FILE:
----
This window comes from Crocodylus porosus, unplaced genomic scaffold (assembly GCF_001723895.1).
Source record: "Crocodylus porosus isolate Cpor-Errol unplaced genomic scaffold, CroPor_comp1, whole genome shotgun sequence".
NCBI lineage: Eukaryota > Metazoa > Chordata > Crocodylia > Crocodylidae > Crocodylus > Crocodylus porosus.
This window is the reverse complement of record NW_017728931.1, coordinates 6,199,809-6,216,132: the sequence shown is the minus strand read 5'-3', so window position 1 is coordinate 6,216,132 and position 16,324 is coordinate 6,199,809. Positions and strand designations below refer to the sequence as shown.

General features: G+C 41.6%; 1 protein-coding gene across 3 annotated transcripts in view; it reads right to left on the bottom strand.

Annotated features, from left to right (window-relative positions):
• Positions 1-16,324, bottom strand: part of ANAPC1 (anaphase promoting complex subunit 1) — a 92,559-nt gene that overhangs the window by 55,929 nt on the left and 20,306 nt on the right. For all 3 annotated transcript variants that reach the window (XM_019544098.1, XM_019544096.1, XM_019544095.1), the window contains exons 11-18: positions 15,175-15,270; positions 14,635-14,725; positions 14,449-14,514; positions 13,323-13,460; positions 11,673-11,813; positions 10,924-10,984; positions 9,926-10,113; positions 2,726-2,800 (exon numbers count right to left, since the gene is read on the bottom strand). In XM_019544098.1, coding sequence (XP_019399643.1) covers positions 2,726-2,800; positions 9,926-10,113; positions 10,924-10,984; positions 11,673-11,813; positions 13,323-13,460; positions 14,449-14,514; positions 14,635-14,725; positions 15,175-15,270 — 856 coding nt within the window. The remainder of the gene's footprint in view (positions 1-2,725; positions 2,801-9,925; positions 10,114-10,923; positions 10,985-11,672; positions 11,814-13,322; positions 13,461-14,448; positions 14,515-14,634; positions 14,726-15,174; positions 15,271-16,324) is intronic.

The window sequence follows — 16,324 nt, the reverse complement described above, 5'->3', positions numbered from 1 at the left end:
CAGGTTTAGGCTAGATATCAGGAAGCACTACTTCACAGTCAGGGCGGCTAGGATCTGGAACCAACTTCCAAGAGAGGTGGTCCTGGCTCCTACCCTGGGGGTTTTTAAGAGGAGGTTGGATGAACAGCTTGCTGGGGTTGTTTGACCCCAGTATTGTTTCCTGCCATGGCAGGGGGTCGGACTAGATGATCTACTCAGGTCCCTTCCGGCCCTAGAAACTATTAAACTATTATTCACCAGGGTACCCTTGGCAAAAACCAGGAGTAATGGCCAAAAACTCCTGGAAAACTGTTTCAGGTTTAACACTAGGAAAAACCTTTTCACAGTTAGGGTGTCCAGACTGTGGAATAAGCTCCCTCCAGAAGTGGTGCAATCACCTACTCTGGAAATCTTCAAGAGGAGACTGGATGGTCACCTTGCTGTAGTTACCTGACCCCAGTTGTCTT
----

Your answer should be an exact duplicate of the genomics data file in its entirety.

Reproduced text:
This window comes from Crocodylus porosus, unplaced genomic scaffold (assembly GCF_001723895.1).
Source record: "Crocodylus porosus isolate Cpor-Errol unplaced genomic scaffold, CroPor_comp1, whole genome shotgun sequence".
NCBI lineage: Eukaryota > Metazoa > Chordata > Crocodylia > Crocodylidae > Crocodylus > Crocodylus porosus.
This window is the reverse complement of record NW_017728931.1, coordinates 6,199,809-6,216,132: the sequence shown is the minus strand read 5'-3', so window position 1 is coordinate 6,216,132 and position 16,324 is coordinate 6,199,809. Positions and strand designations below refer to the sequence as shown.

General features: G+C 41.6%; 1 protein-coding gene across 3 annotated transcripts in view; it reads right to left on the bottom strand.

Annotated features, from left to right (window-relative positions):
• Positions 1-16,324, bottom strand: part of ANAPC1 (anaphase promoting complex subunit 1) — a 92,559-nt gene that overhangs the window by 55,929 nt on the left and 20,306 nt on the right. For all 3 annotated transcript variants that reach the window (XM_019544098.1, XM_019544096.1, XM_019544095.1), the window contains exons 11-18: positions 15,175-15,270; positions 14,635-14,725; positions 14,449-14,514; positions 13,323-13,460; positions 11,673-11,813; positions 10,924-10,984; positions 9,926-10,113; positions 2,726-2,800 (exon numbers count right to left, since the gene is read on the bottom strand). In XM_019544098.1, coding sequence (XP_019399643.1) covers positions 2,726-2,800; positions 9,926-10,113; positions 10,924-10,984; positions 11,673-11,813; positions 13,323-13,460; positions 14,449-14,514; positions 14,635-14,725; positions 15,175-15,270 — 856 coding nt within the window. The remainder of the gene's footprint in view (positions 1-2,725; positions 2,801-9,925; positions 10,114-10,923; positions 10,985-11,672; positions 11,814-13,322; positions 13,461-14,448; positions 14,515-14,634; positions 14,726-15,174; positions 15,271-16,324) is intronic.

The window sequence follows — 16,324 nt, the reverse complement described above, 5'->3', positions numbered from 1 at the left end:
CAGGTTTAGGCTAGATATCAGGAAGCACTACTTCACAGTCAGGGCGGCTAGGATCTGGAACCAACTTCCAAGAGAGGTGGTCCTGGCTCCTACCCTGGGGGTTTTTAAGAGGAGGTTGGATGAACAGCTTGCTGGGGTTGTTTGACCCCAGTATTGTTTCCTGCCATGGCAGGGGGTCGGACTAGATGATCTACTCAGGTCCCTTCCGGCCCTAGAAACTATTAAACTATTATTCACCAGGGTACCCTTGGCAAAAACCAGGAGTAATGGCCAAAAACTCCTGGAAAACTGTTTCAGGTTTAACACTAGGAAAAACCTTTTCACAGTTAGGGTGTCCAGACTGTGGAATAAGCTCCCTCCAGAAGTGGTGCAATCACCTACTCTGGAAATCTTCAAGAGGAGACTGGATGGTCACCTTGCTGTAGTTACCTGACCCCAGTTGTCTT